This is the Ninth PUPPET MASTER film. To see previous reviews of films 1-7 as part of the boxed set please see my review of the boxed set here.
It may provide some historical reference for this new product, but this seems impossible indeed for ultimately there is none.
In true PUPPET MASTER fashion this latest film actually takes place as the fourth in chronological order of the series. It seems that moments after his suicide Toulon's puppets are rescued by a previously unnamed young carpenter named Danny Coogan. Danny works in furniture repair at the Bodega Bay hotel and as any young man who is skilled with his hands it is only a matter of time before hetruly completes the puppets hidden in a false wall in Toulon's bedroom. He soon awakens them or is it the other way around? In time he and his new puppet friends struggle win the heart of a pretty girl, foil an Axis plot to destroy our atomic energy program and generally pay homage to (rip off) every single PUPPET MASTER movie that came before this.
Let me lay this down for you, this has been all been done before (about ten times). The PUPPET MASTER movies are usually about a talented but downtrodden (often disabled) outcast who gets in more trouble than they can possibly bargain for and it is only the invention/discovery of the ancient magic puppet trunk full of hand tooled justice that allows this downtrodden protagonist turned “Puppet Master” to prevail against insurmountable odds. Whether it be Nazi's, Alien Sutek's or Egyptian cultists, everybody wants a piece of these little pain playthings, always to either to discover/reclaim/destroy their secrets of reanimation. Along the way we may gain a puppet, lose a puppet or receive some further understanding into what really makes these little wooden weirdos tick, but because every PUPPET MASTER film rewrites most every facet of it's own universe, you really shouldn't pay much attention to any of the usual elements of what makes a good film because they simply aren't here.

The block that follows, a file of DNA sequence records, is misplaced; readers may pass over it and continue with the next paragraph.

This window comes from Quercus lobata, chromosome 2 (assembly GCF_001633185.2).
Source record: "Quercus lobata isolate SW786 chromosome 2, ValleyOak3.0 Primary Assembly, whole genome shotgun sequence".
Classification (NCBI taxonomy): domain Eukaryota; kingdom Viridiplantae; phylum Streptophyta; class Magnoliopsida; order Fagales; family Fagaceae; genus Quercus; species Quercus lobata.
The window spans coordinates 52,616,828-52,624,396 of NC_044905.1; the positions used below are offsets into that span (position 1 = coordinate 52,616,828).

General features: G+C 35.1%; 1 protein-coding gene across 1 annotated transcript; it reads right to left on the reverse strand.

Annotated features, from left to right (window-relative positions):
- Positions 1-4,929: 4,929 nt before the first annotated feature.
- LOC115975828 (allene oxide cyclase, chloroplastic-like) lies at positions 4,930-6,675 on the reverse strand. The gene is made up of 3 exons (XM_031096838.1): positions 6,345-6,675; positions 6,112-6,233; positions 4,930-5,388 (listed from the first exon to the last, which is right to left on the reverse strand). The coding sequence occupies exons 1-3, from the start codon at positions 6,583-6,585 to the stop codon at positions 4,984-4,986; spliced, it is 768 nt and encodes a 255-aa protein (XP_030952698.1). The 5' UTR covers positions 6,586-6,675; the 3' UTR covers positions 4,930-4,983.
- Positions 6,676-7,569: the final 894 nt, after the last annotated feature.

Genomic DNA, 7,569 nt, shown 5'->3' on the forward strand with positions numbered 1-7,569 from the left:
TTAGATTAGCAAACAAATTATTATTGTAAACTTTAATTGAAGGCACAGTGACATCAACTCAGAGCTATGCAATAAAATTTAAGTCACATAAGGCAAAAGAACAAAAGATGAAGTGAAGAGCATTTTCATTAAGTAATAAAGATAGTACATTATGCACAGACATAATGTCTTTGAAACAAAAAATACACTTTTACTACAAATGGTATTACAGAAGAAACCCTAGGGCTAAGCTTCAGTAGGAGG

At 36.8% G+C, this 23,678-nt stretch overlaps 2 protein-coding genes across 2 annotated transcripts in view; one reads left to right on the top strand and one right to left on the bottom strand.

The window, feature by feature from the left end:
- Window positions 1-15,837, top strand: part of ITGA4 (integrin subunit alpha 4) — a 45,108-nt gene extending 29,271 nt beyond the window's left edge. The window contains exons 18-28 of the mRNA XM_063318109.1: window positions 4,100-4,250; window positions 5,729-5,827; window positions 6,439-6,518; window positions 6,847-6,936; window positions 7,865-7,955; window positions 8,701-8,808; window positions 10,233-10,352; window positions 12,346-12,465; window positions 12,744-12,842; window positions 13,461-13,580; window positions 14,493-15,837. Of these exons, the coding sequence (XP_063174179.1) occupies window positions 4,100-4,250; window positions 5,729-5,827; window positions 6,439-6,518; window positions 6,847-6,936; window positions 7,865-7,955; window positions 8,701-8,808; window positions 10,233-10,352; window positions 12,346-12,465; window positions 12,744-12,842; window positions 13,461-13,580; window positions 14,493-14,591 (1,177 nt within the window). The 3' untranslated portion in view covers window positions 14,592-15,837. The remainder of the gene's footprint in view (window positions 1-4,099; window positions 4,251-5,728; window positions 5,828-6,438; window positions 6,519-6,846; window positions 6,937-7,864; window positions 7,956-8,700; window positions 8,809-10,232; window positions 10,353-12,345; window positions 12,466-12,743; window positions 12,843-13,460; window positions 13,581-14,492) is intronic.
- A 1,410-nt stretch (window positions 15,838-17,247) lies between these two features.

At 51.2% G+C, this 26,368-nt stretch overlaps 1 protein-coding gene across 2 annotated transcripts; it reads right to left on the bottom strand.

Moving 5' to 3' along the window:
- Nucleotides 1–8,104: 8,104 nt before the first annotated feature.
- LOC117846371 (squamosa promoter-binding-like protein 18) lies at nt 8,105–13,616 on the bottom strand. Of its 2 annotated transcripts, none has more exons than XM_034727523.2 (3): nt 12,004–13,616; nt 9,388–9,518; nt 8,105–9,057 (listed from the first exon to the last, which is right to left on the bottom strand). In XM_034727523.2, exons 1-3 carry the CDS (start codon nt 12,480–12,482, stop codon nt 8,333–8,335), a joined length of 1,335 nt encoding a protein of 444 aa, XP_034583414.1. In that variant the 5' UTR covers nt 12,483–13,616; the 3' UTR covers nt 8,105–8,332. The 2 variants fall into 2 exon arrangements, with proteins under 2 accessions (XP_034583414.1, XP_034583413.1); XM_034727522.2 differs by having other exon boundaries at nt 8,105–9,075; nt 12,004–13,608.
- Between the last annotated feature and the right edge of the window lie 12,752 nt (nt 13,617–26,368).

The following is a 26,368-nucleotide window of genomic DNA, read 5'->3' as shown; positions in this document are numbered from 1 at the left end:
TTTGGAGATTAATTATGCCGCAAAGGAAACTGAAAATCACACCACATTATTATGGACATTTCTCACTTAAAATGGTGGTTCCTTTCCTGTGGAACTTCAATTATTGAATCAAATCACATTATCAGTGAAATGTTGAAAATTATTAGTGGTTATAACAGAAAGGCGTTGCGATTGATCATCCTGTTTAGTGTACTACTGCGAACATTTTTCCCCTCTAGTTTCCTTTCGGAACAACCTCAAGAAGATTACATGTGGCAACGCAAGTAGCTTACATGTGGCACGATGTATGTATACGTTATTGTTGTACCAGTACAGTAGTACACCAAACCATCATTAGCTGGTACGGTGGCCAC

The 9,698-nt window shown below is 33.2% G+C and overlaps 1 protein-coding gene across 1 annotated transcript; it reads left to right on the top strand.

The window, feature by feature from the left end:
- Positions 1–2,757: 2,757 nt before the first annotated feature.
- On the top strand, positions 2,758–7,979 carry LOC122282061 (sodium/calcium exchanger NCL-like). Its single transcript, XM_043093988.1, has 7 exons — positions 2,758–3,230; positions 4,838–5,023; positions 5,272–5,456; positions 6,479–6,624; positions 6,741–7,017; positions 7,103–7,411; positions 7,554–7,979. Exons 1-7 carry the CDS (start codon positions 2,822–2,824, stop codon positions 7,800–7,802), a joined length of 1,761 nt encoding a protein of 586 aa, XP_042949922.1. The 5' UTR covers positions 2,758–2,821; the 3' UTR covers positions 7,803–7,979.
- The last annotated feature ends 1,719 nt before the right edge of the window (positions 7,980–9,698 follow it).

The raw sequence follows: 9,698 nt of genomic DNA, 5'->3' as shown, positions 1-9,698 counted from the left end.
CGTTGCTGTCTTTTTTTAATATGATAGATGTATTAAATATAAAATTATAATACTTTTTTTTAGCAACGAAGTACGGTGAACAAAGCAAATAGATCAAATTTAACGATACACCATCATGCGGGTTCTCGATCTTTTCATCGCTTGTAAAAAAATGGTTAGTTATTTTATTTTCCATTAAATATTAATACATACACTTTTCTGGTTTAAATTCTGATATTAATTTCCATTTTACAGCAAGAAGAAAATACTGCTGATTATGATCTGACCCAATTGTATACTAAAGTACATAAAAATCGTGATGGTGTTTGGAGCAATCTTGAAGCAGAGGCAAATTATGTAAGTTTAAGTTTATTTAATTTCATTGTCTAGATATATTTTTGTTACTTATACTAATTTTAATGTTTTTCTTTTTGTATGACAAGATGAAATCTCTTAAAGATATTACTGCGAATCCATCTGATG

Now that we have established that all these films are EXACTLY the same except for the continuity errors let's review it as a Puppet Master film because let's face it, at nine volumes in, only the PUPPET MASTER fanatics are still on board with this series (as well as anyone else whose film tastes haven't grown in the past twenty years since the original volume).
There is no depiction of real time violence, no real stop motion, and the bad guys this time are still a couple Nazi's with a garrison of (well actually three) Japanese imperial soldiers on backup. Danny is likable, well rounded enough, and even his vicious, various tirades against “Krauts” and “Japs” don't even seem too insensitive, because it is perhaps the only nuance of this movie that is considered to be historically accurate. (For example, young Danny talks about Pearl Harbor before it even happened and keeps a color picture of a girlfriend in a locket). And let us not forget all the delicious backwards swastikas from a WAR VICTIMS fetish film, even though they are shown correctly on the cover art.
Look, the puppets themselves are still kind of cute, especially when they clumsily yet somehow ingeniously slaughter evil murderous humans five times their size. Yet these PUPPET MASTER reviews are getting harder to pen because the more I write, the less I actually say as none of this makes any sense anymore despite the fact that they all perfectly adhere to the exact same predictable formula. If you liked PUPPET MASTER this should not thwart you from buying the next installment. Yet if you want a good jumping point to the rich and detailed intricate plot-line that is this series, this is is as good as any, or as none for that matter.
Because the next film will deny any of this happened anyway.
Like killer puppets? Get 'em here.